I plan to honor poetry every day by reading it every day. Especially poets new to me. I bought two new books by poets friends recommended: Edgar Bowers and Henry Rago. Both write in ways that move me and illuminate the way poetry lives around and through us, whenever we have eyes to see.
I can’t claim that my twelve potted roses have been dessicated over the past three years, but California surely has been dessicated. I’ve worried about friendly trees and watched lawns become weed patches. So early this morning, the sound of a steady, soaking rain (as we used to call it back when we had rain) was pure Chopin to my ears. It induced in me a kind of quiet I haven’t felt for months. A wish to just sit and think my thoughts.
May the rain dancing around California continue! North and South are for once united, sharing a group wish for moderate (not flooding) downpours. Feeling generously hopeful at the sight of every cloud.
And while it’s wet and smelling of petrichor and fertile soil, I’m feeling generous. For a few days, I’m offering my book Gods of Water and Air, my collection of poetry, prose, and short drama, at a deep discount to anyone who wants a print version.
For today through September 30, it’s $10 + $2 shipping for Gods of Water and Air. Email me if you want one: firstname.lastname@example.org.
I’m happy to celebrate the one-year anniversary of my collection of poetry, prose, and short drama, Gods of Water and Air. Thanks to Karen Kelsay and Aldrich Press (an imprint of Kelsay Books) for creating a beautiful print book from my manuscript and supporting it! And thanks to all of you who bought a copy and read it. I’m going to make my book a little cake for its birthday, which I’m calling September 4 (the day I got my first copies). Here are the candles — I wish it to reach more of you in this coming year! You can get it at Amazon, or if you order from me directly (email me at email@example.com), I’ll offer a 10% discount from the Amazon price for this month.
|Asilomar Beach, Photo by Heather Osborne|
Jeannine Hall Gailey responded to Timothy Green‘s Facebook about the responsibilities (and guilt and anxiety) of a poet in promoting a book. Jeannine’s post encourages us to forgive ourselves for not doing everything imaginable at our own cost: organizing cross-country book tours, banner ads, local readings, mailing out dozens of reviews copies, etc. Tim’s post lamented the lack of support from his publisher. He gave numbers: 105 sold by the publisher, 200+ sold by the poet. Around 305 total books sold. There you have it: about 300 sales is what you can expect as a poet with a good audience.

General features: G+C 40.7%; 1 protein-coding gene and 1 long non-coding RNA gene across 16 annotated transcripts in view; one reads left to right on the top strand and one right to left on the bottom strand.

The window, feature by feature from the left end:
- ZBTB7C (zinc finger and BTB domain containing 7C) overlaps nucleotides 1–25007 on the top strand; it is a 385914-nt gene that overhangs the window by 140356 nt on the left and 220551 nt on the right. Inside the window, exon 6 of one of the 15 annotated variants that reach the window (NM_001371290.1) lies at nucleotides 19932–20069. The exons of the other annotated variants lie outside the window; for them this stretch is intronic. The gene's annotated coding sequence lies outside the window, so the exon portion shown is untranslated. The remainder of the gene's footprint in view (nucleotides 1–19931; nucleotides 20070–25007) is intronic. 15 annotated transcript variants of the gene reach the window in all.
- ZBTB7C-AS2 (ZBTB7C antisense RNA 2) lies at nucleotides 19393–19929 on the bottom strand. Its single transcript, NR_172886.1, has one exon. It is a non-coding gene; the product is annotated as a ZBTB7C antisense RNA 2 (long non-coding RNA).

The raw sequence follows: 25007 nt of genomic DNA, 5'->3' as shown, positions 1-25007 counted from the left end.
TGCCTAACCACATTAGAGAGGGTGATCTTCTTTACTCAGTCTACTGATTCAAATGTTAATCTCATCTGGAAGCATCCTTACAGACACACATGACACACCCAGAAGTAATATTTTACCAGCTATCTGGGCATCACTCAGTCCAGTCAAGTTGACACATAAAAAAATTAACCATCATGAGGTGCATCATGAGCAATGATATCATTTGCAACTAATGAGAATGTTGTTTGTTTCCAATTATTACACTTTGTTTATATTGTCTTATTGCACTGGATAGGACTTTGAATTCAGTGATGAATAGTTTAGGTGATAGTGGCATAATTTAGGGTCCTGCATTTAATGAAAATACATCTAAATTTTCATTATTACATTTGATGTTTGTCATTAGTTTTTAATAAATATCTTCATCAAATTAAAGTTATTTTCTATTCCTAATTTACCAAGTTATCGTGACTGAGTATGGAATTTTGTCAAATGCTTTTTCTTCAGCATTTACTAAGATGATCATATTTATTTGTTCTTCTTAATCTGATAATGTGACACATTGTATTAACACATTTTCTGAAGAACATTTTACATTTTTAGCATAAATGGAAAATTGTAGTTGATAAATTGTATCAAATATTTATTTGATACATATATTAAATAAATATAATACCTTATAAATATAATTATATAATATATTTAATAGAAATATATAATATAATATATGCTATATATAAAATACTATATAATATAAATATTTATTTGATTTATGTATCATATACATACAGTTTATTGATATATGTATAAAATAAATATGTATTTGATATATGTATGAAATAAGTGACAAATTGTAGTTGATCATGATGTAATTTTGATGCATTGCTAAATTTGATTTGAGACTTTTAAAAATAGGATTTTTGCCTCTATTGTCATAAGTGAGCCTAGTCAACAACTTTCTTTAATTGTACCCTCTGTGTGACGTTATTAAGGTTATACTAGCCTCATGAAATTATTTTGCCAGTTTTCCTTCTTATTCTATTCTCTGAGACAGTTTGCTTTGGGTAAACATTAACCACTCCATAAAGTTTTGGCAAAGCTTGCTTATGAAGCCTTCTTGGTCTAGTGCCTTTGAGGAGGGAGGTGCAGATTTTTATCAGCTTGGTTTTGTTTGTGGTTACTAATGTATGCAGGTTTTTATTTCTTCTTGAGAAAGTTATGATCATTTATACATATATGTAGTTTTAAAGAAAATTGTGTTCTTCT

I don’t do readings. Well, I do if invited, but I don’t go out of my way to get invited, and that’s because though I enjoy doing them, it involves some anxiety and preparation and I have a very busy life. I like to give my free time to writing new things. I can’t afford book tours and ads. And I’m very grateful to my publisher, The Aldrich Press (Karen Kelsay Davis, an imprint of Kelsay Books) for supporting my book by making a trailer and sending out review copies.
So how do I promote Gods of Water and Air? I blog. I tweet. I offer discounts. I’m an active presence on social media, posting poems from the books, news, and anecdotes that connect with it. I never stop. And I don’t beat myself up for having sold or given away (yes, I make gifts of books) under 150 in a year. I think it’s a pretty good number and it will grow. It’s a good book.
I do what I can and subscribe to Jeannine’s philosophy. Also, I’m going to take Gods of Water and Air to e-book soon. I just bought Mary Oliver’s new one on Kindle. I don’t bring paper books into the house much. I don’t care about sales, I just care that my work gets read.
Here’s a poem from my book:
with the grasses today, their herringbone
weaves and golds, purples, and greens,
the seed pods floating
like butterflies on tall stems.
at sunset, among its moving flecks
and hues, rocked by the wind
with tangled bird trills,
and tongued my neck.
My speech came in medleys
of mood. I swayed
saying the Beloved’s name
with endless vowels.
to the bone-clean rock
owned by a tiny lizard blinking
with its pebbled lid,
and when it slunk down,
hugging its planet, I went
home hugging my heart.